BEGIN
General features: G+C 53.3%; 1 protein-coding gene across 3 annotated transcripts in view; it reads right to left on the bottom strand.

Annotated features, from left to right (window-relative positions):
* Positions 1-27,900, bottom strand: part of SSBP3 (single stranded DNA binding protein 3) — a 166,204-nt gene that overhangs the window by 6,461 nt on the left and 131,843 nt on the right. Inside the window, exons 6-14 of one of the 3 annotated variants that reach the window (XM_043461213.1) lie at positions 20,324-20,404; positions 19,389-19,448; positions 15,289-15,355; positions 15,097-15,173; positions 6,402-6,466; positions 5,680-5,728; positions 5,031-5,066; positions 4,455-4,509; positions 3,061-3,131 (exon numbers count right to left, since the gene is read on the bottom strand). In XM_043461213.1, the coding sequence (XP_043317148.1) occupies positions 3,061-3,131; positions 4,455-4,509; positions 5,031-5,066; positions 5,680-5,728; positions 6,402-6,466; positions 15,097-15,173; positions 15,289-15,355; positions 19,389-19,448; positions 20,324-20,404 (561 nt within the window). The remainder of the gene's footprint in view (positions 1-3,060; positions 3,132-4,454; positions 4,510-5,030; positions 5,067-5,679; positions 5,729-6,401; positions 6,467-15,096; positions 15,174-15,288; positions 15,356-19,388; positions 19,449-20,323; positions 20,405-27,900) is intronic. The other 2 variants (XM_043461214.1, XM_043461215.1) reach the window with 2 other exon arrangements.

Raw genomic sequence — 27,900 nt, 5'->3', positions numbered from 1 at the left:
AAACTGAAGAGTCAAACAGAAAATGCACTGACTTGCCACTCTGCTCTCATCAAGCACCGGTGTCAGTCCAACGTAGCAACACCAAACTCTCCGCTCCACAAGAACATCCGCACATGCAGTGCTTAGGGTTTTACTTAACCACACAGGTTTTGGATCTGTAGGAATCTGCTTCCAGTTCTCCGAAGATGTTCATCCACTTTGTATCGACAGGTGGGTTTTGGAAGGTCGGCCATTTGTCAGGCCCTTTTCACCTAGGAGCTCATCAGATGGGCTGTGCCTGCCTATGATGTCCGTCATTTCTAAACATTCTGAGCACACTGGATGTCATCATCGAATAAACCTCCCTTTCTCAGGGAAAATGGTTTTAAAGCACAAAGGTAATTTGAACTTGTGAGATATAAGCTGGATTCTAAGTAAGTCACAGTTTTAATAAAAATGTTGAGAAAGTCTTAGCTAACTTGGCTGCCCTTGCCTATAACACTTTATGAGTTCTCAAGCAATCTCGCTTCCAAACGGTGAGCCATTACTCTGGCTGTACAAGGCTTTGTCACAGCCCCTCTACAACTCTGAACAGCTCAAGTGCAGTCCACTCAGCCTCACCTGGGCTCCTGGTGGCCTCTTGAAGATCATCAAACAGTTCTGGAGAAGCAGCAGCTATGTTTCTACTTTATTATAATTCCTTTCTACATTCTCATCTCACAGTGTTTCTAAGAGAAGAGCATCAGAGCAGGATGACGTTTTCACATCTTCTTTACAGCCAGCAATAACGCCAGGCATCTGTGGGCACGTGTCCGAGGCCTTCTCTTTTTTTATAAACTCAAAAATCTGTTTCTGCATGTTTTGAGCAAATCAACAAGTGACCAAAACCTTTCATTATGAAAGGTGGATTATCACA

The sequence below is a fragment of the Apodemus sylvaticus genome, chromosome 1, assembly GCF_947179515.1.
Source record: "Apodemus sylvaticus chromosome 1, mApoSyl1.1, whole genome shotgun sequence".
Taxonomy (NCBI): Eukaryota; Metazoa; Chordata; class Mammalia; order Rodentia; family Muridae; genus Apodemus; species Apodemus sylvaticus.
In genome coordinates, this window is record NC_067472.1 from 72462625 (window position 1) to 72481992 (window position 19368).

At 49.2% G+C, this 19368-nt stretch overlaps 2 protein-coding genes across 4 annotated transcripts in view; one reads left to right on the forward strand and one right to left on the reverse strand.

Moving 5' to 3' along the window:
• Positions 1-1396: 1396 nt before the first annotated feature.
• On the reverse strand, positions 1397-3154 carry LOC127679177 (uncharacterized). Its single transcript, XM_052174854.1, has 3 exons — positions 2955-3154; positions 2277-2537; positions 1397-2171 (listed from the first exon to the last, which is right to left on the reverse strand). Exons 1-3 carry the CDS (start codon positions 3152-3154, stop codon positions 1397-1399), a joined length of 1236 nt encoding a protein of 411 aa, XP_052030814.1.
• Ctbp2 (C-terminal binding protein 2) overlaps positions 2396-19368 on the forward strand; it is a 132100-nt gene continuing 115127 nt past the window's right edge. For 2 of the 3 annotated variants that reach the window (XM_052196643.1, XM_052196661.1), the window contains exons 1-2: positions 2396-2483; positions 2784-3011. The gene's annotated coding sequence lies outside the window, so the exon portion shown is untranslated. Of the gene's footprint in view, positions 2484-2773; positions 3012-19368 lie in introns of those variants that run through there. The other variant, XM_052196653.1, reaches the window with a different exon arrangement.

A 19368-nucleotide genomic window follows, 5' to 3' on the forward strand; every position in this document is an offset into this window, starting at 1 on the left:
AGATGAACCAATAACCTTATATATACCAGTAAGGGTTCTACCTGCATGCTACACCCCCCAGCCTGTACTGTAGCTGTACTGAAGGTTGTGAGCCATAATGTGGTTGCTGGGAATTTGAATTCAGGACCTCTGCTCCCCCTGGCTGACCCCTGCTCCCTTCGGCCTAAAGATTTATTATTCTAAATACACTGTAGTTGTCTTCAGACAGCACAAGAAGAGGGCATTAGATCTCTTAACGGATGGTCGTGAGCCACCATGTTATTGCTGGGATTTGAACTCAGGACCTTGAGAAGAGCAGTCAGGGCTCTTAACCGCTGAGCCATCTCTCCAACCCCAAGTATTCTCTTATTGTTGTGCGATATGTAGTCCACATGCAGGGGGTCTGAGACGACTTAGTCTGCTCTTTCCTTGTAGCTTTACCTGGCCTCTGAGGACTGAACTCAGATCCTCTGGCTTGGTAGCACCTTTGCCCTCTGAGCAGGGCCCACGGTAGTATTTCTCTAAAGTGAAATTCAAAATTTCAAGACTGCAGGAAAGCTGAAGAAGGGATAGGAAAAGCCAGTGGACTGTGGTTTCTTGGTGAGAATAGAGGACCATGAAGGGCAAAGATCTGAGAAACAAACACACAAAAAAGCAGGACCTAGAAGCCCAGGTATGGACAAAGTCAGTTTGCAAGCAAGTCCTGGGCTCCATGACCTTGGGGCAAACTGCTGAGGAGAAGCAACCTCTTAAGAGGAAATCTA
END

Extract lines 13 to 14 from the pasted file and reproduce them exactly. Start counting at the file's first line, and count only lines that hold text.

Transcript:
• On the reverse strand, positions 1397-3154 carry LOC127679177 (uncharacterized). Its single transcript, XM_052174854.1, has 3 exons — positions 2955-3154; positions 2277-2537; positions 1397-2171 (listed from the first exon to the last, which is right to left on the reverse strand). Exons 1-3 carry the CDS (start codon positions 3152-3154, stop codon positions 1397-1399), a joined length of 1236 nt encoding a protein of 411 aa, XP_052030814.1.
• Ctbp2 (C-terminal binding protein 2) overlaps positions 2396-19368 on the forward strand; it is a 132100-nt gene continuing 115127 nt past the window's right edge. For 2 of the 3 annotated variants that reach the window (XM_052196643.1, XM_052196661.1), the window contains exons 1-2: positions 2396-2483; positions 2784-3011. The gene's annotated coding sequence lies outside the window, so the exon portion shown is untranslated. Of the gene's footprint in view, positions 2484-2773; positions 3012-19368 lie in introns of those variants that run through there. The other variant, XM_052196653.1, reaches the window with a different exon arrangement.